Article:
As Nora Ephron wrote in her memoir I Feel Bad About My Neck, hair dye is about more than just appearance:
Hair dye has changed everything…It’s the most powerful weapon older women have against the youth culture…because it actually succeeds at stopping the clock (at least where your hair color is concerned)…I can make a case that it’s partly responsible for the number of women entering (and managing to stay in) the job market in middle and late middle age, as well as all sorts of fashion trends.
As Ephron elucidates, there are many complicated forces — late child-rearing, women’s consistently strong role in the job market and the economy, the tug of youth culture, and just plain access to a rainbow of hair colors at the grocery store — that create a strong cultural expectation. If you don’t dye, you’re an outlier.
Be that as it may, over the last year, as more gray hairs have come in on my head — but not in that nice sprinkles-of-salt way, but in a patch of dreary-ness tufting out above my ear like the unruly feathers of (antithetically) a fledgling raven — I’ve found myself wondering whether going gray is such a big deal. It might be better to just let my hair naturally turn as it does and say, “Yeah, you know, I had kids late. And yeah, I’m getting old and going gray on the outside, but inside I’m just so glad I’m here to be a mom that it doesn’t really matter.”
I guess. But would I look old to my son? Perhaps. In his words “Old people have white hair.” Would it matter that I look old to him? Maybe not. Is it more important to model endless vigor and youth to keep him from thinking about my ultimate aging (and, let’s face it, death)? I don’t know. Is it — big picture — more damaging to model a pathetic inability to reconcile oneself with nature? Probably. And is it better for the environment — and, long-term, our kids — to opt out of any chemical you can? Yes, of course.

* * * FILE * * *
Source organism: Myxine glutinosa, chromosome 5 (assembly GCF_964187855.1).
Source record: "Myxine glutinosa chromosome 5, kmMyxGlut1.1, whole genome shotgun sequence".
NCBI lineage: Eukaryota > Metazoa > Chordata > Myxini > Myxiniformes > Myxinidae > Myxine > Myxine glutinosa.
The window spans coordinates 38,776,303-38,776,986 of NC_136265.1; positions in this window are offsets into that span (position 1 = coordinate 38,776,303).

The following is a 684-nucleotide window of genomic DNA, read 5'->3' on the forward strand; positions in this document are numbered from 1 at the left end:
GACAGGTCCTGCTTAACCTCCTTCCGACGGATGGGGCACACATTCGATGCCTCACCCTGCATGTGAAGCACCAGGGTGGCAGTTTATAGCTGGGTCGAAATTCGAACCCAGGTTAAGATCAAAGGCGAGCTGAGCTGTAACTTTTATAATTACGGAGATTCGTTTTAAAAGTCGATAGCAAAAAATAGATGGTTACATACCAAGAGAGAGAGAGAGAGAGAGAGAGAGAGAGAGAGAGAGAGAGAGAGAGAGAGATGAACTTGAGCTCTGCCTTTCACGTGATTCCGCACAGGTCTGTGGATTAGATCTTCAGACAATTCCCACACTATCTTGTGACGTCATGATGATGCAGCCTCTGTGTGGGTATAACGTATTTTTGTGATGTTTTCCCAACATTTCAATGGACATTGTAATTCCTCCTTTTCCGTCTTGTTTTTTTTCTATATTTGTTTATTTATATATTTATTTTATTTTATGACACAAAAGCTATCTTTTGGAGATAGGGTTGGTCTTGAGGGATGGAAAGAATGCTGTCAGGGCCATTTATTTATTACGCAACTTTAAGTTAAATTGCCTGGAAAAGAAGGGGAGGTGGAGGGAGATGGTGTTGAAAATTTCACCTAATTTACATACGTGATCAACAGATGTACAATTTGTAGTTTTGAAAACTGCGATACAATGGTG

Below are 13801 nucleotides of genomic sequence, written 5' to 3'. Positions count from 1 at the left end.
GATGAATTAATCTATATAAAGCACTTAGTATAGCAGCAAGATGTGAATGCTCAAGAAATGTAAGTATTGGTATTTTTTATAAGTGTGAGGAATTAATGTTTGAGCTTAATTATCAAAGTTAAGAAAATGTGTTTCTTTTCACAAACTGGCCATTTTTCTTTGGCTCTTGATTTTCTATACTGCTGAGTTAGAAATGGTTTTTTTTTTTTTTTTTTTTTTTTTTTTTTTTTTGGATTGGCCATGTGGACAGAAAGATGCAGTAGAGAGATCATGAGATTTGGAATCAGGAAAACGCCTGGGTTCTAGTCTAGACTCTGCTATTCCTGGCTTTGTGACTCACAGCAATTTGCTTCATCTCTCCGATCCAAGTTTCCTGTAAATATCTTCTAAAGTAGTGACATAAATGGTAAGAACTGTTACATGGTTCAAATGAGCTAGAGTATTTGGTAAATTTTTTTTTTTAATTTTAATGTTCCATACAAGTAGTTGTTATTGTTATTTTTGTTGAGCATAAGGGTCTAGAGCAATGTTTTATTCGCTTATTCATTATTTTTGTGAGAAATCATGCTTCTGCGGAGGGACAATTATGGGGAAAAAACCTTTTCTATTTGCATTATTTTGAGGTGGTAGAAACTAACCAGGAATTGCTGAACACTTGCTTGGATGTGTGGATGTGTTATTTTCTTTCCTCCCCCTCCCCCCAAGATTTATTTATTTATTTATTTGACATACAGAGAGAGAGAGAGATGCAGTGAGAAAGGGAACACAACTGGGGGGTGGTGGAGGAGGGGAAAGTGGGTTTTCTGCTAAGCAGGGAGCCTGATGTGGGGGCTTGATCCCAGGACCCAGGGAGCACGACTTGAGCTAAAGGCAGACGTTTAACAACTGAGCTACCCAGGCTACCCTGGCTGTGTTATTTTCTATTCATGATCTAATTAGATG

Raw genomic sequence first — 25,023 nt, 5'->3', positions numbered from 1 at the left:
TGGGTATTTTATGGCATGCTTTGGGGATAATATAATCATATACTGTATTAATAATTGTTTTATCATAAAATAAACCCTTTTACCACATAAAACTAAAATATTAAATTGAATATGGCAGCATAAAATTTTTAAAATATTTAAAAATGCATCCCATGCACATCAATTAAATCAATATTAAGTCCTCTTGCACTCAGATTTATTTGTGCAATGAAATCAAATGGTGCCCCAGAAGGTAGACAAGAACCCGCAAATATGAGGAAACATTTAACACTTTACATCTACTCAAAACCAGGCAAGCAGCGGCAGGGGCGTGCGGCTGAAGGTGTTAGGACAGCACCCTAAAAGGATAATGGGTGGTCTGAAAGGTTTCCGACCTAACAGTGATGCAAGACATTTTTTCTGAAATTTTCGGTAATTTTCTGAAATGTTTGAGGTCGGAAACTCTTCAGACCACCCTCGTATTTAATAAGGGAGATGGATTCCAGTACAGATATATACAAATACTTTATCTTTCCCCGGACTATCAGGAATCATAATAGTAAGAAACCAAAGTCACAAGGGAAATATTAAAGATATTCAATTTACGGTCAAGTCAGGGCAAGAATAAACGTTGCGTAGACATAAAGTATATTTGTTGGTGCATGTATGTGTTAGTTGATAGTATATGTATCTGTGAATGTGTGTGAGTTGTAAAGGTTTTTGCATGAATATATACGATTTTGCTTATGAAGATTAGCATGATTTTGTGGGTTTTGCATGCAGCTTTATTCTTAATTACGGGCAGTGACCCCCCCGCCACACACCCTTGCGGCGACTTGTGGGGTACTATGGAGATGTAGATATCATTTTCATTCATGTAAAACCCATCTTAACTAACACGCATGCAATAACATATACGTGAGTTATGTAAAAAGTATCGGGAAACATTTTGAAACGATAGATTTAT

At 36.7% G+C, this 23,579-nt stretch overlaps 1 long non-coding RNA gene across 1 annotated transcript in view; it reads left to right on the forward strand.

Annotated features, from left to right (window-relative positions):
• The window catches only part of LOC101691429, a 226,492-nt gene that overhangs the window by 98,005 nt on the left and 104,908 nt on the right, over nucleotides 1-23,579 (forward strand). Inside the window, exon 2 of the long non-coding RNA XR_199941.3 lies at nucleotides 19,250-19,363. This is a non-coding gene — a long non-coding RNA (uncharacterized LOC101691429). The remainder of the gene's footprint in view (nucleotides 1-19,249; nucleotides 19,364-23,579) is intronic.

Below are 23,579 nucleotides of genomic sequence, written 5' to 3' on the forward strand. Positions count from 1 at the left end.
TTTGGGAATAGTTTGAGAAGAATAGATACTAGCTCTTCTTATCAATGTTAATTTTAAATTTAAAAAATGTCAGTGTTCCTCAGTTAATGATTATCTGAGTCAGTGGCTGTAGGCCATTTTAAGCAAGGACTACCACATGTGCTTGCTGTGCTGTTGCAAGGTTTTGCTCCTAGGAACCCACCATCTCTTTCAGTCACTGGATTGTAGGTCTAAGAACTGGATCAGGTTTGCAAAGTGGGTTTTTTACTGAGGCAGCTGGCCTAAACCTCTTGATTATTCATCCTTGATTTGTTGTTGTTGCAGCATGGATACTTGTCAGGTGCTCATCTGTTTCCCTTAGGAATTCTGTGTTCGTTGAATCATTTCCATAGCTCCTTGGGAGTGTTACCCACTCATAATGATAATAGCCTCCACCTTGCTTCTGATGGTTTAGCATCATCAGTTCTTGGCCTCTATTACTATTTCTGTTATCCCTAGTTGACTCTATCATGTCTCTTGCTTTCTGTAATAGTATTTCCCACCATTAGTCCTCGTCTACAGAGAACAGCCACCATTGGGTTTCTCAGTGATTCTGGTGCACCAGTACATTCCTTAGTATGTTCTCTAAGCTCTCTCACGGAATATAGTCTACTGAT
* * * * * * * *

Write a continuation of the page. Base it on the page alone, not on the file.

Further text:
Hair dyes, according to the American Cancer society, have been shown to probably increase the prevalence of some kinds of cancer, including breast and bladder cancers, and lymphoma and leukemia. As with everything with the chemical industry, the FDA only regulates the newer chemicals used in hair dyes — some older ingredients have been grandfathered in and given a pass into perpetuity. Hair products, however, are such a big environmental concern that the EPA has actually launched a Greener Products website for women to consult when choosing products and hair dye. But if I’m any example, there are very few women out there who are actually reading that site. I certainly didn’t have a clue it existed until writing this piece (or, for instance, a fact the site imparted: hair dye sometimes contains ingredients like lead and formaldehyde.)
Which brings us to a recent Thursday afternoon when I found myself sitting in my colorist’s chair. As he ran his fingers through my hair, I obsessed out loud about my dark, circle-shaped eyebrows and explained that I wanted it both ways — I wanted to go a little gray, but not so much in one spot by my ear and, mainly, that I didn’t want to look old and haggard. I also didn’t want to look hair-dyed — “natural” is my whole ethos. He used some fancy French word I can’t remember to tell me what he suggested — a kind of highlight over the gray spots that, as it grew out, would blend with the gray, giving me a little of both. I assented. The chemicals were applied and shampooed out and my hair was cut and then I paid a car payment for said services. After, as a bonus, all shinily coiffed, I went out on a date with Dan to see our friend Terry Tempest Williams read from her new book When Women Were Birds. Terry has beautiful, long gray hair. As I watched her read and saw how lustrous her hair was, I felt a tinge of shame.
When I got home that night, I stood in the shower and washed my hair again and again to get rid of the metallic, acrid smell of hair dye. When I got out of the shower and combed my hair, I was pleased for a moment that I had successfully turned back time and retrieved something of my youth. But I knew, in that uncanny way one feels the truth before one can even verbalize it, that the cost might, in fact, be larger than the gain.